BC Symposium on Proportional Representation: Participants
Professor, Department of Political Science, Université du Montreal
André Blais’ research concentrates on elections, electoral systems, turnout, public opinion, and methodology. He is the author and editor of numerous books and articles, including Establishing the Rules of the Game: Election Laws in Democracies (with Louis Massicotte) and When Citizens Decide: Lessons from Citizens' Assemblies on Electoral Reform (co-edited). Dr. Blais is the leader of the Making Electoral Democracy Work Project and the chair of the Planning Committee of the Comparative Study of Electoral Systems (CSES). He is a fellow of the Royal Society of Canada and past president of the Canadian Political Science Association.
Director, Center for the Study of Democratic Institutions, University of British Columbia
Professor, Department of Political Science, University of British Columbia
Maxwell Cameron specializes in comparative politics, constitutionalism, democracy, and political economy. His most recent books include Strong Constitutions and Political Institutions and Practical Wisdom (forthcoming).
As the director of UBC’s Center for the Study of Democratic Institutions, Dr. Cameron has been the organizer of the Summer Institute for Future Legislators, which provides mentoring and training for aspiring public servants. He is a frequent commentator on politics in the media, as well as on his blog, “Practical Wisdom”.
Eline de Rooij
Professor, Department of Political Science, Simon Fraser University
Eline de Rooij’s research interests concern aspects of comparative politics, particularly electoral and non-electoral political behavior, political engagement of minority and marginal groups, anti-immigrant attitudes and ethnic prejudice. She also has a specific interest in voter mobilization experiments.
Simulation Researcher, Toronto, ON
Rhys Goldstein is a computer simulation researcher and a voting systems enthusiast. He has contributed to a number of online resources on electoral reform, including the interactive website votingreform.ca and a YouTube video explaining the Dual Member Proportional voting system.
Inventor of Dual-Member Proportional Method, Edmonton, AB
Sean Graham holds degrees from the University of Alberta in math, physics, and political science. He developed Dual Member Proportional with research funding from the University of Alberta in 2013.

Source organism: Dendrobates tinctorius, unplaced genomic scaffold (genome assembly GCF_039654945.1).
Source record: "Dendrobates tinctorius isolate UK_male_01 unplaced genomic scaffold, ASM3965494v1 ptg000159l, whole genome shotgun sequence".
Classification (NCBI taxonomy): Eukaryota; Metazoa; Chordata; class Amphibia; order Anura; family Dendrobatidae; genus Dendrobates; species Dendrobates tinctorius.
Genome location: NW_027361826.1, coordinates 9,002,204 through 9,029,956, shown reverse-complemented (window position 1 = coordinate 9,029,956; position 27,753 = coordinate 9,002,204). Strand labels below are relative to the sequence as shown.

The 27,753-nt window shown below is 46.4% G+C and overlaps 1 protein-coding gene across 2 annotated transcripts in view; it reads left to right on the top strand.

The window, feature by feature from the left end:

PhD candidate, Department of Political Science, University of British Columbia
Public Finance Policy Analyst, Canadian Centre for Policy Alternatives
Alex Hemingway’s work focuses on the state of BC’s public services, including education, health care, social services and regulation, particularly in the face of growing societal challenges that require a collective response. He also investigates the taxation system and its relationship to inequality and the capacity of government to provide high-quality and accessible public services. Alex is finishing a PhD in Political Science at UBC, where his dissertation focuses on the relationship between economic inequality and inequality of political influence.
President, Fair Voting BC
Antony Hodgson has been President of Fair Voting BC since 2009 and has been on the board of directors since the 2005 referendum on BC-STV. During his tenure as president, Fair Voting BC has participated in almost all electoral reform initiatives, both within BC and across Canada. During the 2015 federal electoral reform process, he worked with Byron Weber Becker and Fair Vote Canada to develop the Rural-Urban Proportional Representation and Local Proportional Representation models. In his day job, he is a professor of biomedical engineering at the University of British Columbia.
Professor, Department of Political Science, University of British Columbia
Richard Johnston holds the Canada Research Chair in Public Opinion, Elections, and Representation at UBC and is also affiliated with the Institute for European Studies. His research on electoral and party systems involves close investigation of patterns in Canada and the US. On the Canadian side, much of the work is captured in his recent book, The Canadian Party System: An Analytic History. Dr Johnston’s other research interests include communications media and campaigns, as well social capital, diversity and the welfare state.
Professor, Department of Mathematics, Wilfrid Laurier University;
Board of Directors, Center for Election Science
Marc Kilgour has published widely on the mathematical analysis of multi-party decision problems, and has applied game theory to arbitration, voting, and fair division. He was co-editor of the Handbook of Group Decision and Negotiation (2010), President of the Peace Science Society in 2012-13, and President of the INFORMS Section on Group Decision and Negotiation in 2014-17.
Director, Canadian Centre for Policy Alternatives, BC Office